Insurers are losing millions of pounds by failing to promptly report theft of construction equipment to The Equipment Register (TER).

TER was set up in January 1995 to recover stolen plant and equipment, agricultural machinery and trailers.

But its 18 insurance company clients are taking an average of 56 days to report the theft of equipment to the TER offices.

The Home Office has estimated that £66 million worth of construction equipment is stolen each year.

"Much of the high value plant is stolen to order and exported for resale," said manager Tim Purbrick.

"These are highly sophisticated gangs stealing this equipment and it can take them just 48 hours to get the stolen goods out of the country.

"The quicker we hear about it, the more chance we have of tracking the equipment down."

The Northern Ireland peace process is paying dividends for TER, where this week it found two trailers worth £50,000, insured by Norwich Union, and an excavator worth £80,000, insured through CGU.

The sensitive political situation had left parts of the border hard to police in past years.

But the Royal Ulster Constabulary and the Irish Garda have now switched much of their focus away from paramilitary groups to targeting these criminal gangs.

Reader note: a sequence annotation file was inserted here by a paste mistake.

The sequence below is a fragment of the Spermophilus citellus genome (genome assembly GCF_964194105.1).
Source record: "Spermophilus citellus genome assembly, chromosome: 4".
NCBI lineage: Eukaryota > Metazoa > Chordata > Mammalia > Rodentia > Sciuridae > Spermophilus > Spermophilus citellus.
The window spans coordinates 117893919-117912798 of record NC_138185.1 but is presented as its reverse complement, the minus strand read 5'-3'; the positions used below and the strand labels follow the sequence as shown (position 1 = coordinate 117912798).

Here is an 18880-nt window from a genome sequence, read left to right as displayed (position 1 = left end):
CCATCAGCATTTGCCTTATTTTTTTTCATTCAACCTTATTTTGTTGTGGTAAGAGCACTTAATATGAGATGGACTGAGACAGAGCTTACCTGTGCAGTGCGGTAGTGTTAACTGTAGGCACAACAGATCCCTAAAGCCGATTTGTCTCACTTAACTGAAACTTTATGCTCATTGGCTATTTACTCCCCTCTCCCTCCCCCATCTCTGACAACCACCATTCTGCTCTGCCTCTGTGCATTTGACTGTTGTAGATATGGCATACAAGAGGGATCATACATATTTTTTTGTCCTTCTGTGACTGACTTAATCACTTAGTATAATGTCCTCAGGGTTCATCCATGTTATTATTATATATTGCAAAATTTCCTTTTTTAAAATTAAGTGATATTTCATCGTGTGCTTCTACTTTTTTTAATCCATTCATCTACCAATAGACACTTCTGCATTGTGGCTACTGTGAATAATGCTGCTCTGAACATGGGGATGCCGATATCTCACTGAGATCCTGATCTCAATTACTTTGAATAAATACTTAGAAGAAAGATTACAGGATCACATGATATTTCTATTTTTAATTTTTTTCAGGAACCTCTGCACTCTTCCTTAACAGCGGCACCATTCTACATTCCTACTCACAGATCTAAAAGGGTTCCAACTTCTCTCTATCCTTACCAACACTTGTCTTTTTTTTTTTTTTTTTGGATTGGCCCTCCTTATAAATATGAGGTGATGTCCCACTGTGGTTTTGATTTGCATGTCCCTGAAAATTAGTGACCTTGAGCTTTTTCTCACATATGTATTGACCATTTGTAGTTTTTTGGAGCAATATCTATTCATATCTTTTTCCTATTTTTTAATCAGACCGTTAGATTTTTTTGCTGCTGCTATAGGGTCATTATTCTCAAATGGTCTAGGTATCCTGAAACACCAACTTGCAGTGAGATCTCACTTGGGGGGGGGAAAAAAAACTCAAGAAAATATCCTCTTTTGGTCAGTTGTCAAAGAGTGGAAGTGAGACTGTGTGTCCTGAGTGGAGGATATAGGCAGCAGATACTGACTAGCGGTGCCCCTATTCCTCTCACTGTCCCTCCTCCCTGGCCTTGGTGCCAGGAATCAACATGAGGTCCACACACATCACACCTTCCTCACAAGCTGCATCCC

Most of the stolen equipment is sold to companies in the Middle East.

TER is also lobbying the police to release recovered machinery within a few weeks rather than the current waiting period of nine months.

The company relies on the resale of the goods for its income, splitting the sale price with the insurance company.

But the machinery deteriorates during the time it is held by police as they wait for the case to be heard, resulting in market depreciation of an average £1,500, as well as incurring the cost of up to £12 a day for the storage. "With high-tech videos and photographic evidence, there is no need for the police to store the vehicles," Purbrick said.

TER now has 300,000 items registered on its ownership database, while the database of stolen goods is growing at a rate of 4,000 items each year.

This year TER has recovered more than 180 items worth £750,000.

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